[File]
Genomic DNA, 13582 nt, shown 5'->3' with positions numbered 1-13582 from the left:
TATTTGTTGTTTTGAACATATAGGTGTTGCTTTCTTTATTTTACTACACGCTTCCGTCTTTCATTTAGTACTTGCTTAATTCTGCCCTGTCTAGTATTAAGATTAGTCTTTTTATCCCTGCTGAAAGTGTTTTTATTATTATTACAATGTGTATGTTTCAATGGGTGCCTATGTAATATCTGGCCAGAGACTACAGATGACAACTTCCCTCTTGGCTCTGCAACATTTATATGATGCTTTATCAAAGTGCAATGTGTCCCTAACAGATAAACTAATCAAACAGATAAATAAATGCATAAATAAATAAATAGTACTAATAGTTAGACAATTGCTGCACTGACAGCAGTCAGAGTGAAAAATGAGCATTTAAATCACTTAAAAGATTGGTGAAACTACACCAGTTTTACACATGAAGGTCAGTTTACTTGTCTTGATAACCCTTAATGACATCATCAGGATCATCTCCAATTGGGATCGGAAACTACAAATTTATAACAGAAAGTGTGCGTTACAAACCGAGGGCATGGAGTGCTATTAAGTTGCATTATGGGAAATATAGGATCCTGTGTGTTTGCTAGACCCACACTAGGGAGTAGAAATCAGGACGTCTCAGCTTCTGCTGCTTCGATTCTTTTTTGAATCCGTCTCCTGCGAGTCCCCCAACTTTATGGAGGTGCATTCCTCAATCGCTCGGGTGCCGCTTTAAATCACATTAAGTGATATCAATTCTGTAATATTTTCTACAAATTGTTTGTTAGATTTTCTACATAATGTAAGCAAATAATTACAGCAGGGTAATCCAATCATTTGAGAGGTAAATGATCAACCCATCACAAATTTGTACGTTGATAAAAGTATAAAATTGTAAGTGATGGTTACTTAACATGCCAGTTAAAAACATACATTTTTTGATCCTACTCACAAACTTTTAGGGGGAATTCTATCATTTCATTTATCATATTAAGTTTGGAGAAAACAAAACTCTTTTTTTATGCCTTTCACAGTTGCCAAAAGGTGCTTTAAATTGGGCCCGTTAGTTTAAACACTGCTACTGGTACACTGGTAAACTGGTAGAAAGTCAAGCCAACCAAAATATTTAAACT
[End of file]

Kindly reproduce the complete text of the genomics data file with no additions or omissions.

Genomic DNA, 13582 nt, shown 5'->3' with positions numbered 1-13582 from the left:
TATTTGTTGTTTTGAACATATAGGTGTTGCTTTCTTTATTTTACTACACGCTTCCGTCTTTCATTTAGTACTTGCTTAATTCTGCCCTGTCTAGTATTAAGATTAGTCTTTTTATCCCTGCTGAAAGTGTTTTTATTATTATTACAATGTGTATGTTTCAATGGGTGCCTATGTAATATCTGGCCAGAGACTACAGATGACAACTTCCCTCTTGGCTCTGCAACATTTATATGATGCTTTATCAAAGTGCAATGTGTCCCTAACAGATAAACTAATCAAACAGATAAATAAATGCATAAATAAATAAATAGTACTAATAGTTAGACAATTGCTGCACTGACAGCAGTCAGAGTGAAAAATGAGCATTTAAATCACTTAAAAGATTGGTGAAACTACACCAGTTTTACACATGAAGGTCAGTTTACTTGTCTTGATAACCCTTAATGACATCATCAGGATCATCTCCAATTGGGATCGGAAACTACAAATTTATAACAGAAAGTGTGCGTTACAAACCGAGGGCATGGAGTGCTATTAAGTTGCATTATGGGAAATATAGGATCCTGTGTGTTTGCTAGACCCACACTAGGGAGTAGAAATCAGGACGTCTCAGCTTCTGCTGCTTCGATTCTTTTTTGAATCCGTCTCCTGCGAGTCCCCCAACTTTATGGAGGTGCATTCCTCAATCGCTCGGGTGCCGCTTTAAATCACATTAAGTGATATCAATTCTGTAATATTTTCTACAAATTGTTTGTTAGATTTTCTACATAATGTAAGCAAATAATTACAGCAGGGTAATCCAATCATTTGAGAGGTAAATGATCAACCCATCACAAATTTGTACGTTGATAAAAGTATAAAATTGTAAGTGATGGTTACTTAACATGCCAGTTAAAAACATACATTTTTTGATCCTACTCACAAACTTTTAGGGGGAATTCTATCATTTCATTTATCATATTAAGTTTGGAGAAAACAAAACTCTTTTTTTATGCCTTTCACAGTTGCCAAAAGGTGCTTTAAATTGGGCCCGTTAGTTTAAACACTGCTACTGGTACACTGGTAAACTGGTAGAAAGTCAAGCCAACCAAAATATTTAAACT